Likewise, as to the discretion to be exercised by the court the text in 16 California Jurisprudence, p. 768, reads: “The issuance of the writ is not altogether a matter of right, but involves consideration of its effect in promoting justice. The granting or refusing of the writ lies, therefore, to a considerable extent, within the sound judicial discretion of the court where the application is made. Cases may therefore arise where the applicant for relief has an undoubted legal right, for which mandamus is the appropriate remedy, but where the court may, in the exercise of a wise discretion, still refuse the relief. By this, however, it is not meant that the court may arbitrarily grant or refuse the writ; the discretion is to be exercised in accordance with established rules, in order to prevent a failure of justice. Where one has a substantial right which cannot otherwise be enforced, he is entitled to the writ as a matter of right, and it is an abuse of discretion to refuse it.”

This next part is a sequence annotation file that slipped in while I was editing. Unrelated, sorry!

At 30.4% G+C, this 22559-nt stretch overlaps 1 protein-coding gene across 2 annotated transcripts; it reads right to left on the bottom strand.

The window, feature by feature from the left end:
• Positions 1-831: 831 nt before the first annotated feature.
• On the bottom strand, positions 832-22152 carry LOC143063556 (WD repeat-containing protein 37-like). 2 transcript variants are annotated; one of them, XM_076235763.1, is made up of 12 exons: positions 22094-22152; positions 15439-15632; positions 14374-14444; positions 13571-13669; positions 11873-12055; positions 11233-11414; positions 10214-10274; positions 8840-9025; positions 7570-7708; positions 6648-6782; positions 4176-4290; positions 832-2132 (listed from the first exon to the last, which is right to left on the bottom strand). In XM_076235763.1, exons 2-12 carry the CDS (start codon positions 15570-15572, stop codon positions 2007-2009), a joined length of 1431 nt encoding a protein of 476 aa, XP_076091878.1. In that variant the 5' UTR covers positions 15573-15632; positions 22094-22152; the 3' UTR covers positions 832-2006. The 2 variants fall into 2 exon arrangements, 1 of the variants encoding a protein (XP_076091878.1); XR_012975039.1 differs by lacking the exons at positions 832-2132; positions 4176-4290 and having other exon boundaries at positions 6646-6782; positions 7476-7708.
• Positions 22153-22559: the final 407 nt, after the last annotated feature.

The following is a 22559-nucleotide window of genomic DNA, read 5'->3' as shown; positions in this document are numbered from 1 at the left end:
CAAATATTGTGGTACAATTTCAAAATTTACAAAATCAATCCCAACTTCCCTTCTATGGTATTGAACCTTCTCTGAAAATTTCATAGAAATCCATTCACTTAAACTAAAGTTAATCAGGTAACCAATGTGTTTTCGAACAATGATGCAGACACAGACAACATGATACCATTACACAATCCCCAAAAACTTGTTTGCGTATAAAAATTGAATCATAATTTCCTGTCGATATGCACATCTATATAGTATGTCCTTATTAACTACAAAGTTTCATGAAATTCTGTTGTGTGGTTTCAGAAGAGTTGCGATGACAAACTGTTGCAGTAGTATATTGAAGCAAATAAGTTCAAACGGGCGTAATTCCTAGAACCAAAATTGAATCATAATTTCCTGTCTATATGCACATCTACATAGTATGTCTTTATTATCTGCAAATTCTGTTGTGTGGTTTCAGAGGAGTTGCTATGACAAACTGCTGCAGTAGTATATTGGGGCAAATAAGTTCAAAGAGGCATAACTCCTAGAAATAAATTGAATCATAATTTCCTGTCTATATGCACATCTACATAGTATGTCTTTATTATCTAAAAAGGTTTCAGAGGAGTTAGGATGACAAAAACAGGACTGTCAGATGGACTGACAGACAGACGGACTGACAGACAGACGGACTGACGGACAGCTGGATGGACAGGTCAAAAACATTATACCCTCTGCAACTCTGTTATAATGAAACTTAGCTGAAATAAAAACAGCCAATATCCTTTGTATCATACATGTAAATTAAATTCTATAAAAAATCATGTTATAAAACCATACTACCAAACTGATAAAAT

Again, as stated in 18 Ruling Case Law, p. 119: “In order to enforce by mandamus a ministerial duty, the obligation must be both peremptory and plainly defined; the law must not only authorize the act but it must require the act to be done. So where the statute imposing upon the officer the duty sought to be coerced is couched in permissive terms, this has been held to confer upon him a discretionary power as to the performance of the act and not to impose upon him a clear legal duty to act, and that therefore mandamus will not issue to control his discretion. * * * Frequently, however, the word ‘may’ or the like as used in statutes relating to the duty of public officers is construed as mandatory, and not merely permissive, and of course when such is the case mandamus may issue to compel the officer to perform the duty so imposed.”